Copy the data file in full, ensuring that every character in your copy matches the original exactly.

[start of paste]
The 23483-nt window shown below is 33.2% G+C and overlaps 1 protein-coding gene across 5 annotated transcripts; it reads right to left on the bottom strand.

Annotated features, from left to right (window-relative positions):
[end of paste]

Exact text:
The 23483-nt window shown below is 33.2% G+C and overlaps 1 protein-coding gene across 5 annotated transcripts; it reads right to left on the bottom strand.

Annotated features, from left to right (window-relative positions):